- Supervisors & managers
- Every Researcher Counts: equality and diversity in researcher careers in HEIs
- Every Researcher Counts case studies
- Anonymous case study 2
Anonymous case study 2
A female gay researcher in theology found herself facing a number of challenges, in particular, dealing with people's perception of both her work and her sexuality.
For the person concerned it was therefore important to build up her confidence to feel able to conduct research in what might be perceived to be a controversial area. One of the things that she had to consider was that her research area and research development could be limited by the perceptions around her. This is where an exceptional mentor really helped.
The role of the mentor in this case was to help and support their mentee to help her to present her work, and to think about and decide when and how and if to declare their sexual orientation. By disclosing her sexuality to her mentor he was able to help her to present herself in the academic world and negotiate herself into the environment.
As an experienced academic he outlined the reactions she may expect to encounter and gave her the tools to help. These included taking her along to meetings, and getting her involved in projects to expose her to the university in ways in which she might not ordinarily have been exposed to, and at all times explaining how he would deal with specific circumstances. This helped to build both her confidence and her institutional knowledge.
- Setting up mentoring relationships can demonstrate how the university is able to support early career researchers in relation to their subject area, particularly if this falls into a diversity area and where their personal circumstances may pose concerns for them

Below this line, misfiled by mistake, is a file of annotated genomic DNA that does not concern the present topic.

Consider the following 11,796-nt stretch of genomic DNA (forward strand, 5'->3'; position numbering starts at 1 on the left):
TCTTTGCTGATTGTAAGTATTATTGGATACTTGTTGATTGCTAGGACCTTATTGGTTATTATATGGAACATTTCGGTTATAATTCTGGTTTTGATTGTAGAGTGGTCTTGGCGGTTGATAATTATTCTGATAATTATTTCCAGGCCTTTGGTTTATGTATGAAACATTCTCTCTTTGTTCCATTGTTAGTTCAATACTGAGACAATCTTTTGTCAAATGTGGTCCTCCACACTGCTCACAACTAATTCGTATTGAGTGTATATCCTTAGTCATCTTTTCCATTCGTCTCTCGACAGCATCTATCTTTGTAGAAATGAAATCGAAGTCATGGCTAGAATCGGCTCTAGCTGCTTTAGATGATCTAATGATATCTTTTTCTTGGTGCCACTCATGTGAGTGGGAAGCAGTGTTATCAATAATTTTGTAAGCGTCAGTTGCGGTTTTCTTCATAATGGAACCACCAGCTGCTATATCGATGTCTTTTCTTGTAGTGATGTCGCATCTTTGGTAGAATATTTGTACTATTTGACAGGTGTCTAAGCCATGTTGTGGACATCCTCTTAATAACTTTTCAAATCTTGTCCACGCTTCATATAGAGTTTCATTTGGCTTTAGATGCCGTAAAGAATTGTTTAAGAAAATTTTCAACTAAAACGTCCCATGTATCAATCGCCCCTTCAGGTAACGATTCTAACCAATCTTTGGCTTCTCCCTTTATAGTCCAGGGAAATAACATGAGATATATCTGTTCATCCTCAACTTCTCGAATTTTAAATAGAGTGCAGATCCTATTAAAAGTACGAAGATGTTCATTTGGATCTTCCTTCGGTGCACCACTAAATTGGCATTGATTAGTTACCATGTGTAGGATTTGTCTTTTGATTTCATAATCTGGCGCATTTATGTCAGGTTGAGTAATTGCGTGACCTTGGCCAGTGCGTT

- In setting up a mentoring relationship, identify staff as mentors and people who might need a mentor and match the two together so, for example, a LGBT professor might be a perfect mentor for an early career researcher by showing how they have progressed in their careers and helping them to consider and deal with any obstacles they might have to overcome. Identify subject and area-specific people, ideally senior staff who can support them through what they themselves may have been through. It is then an ongoing relationship where the mentee can request a mentee/mentor discussion which is entirely separate to a discussion with a line manager. The mentoring relationship is a different relationship which allows the mentee to be vulnerable and get help confidently without it having an adverse affect on their work
- The most useful thing in the mentor relationship is in having someone as a mentor who is insightful and self reflective and who takes their commitments seriously
- A mentor should be someone who the mentee can ‘sense check' things with, which is particularly useful in equality and diversity sensitive issues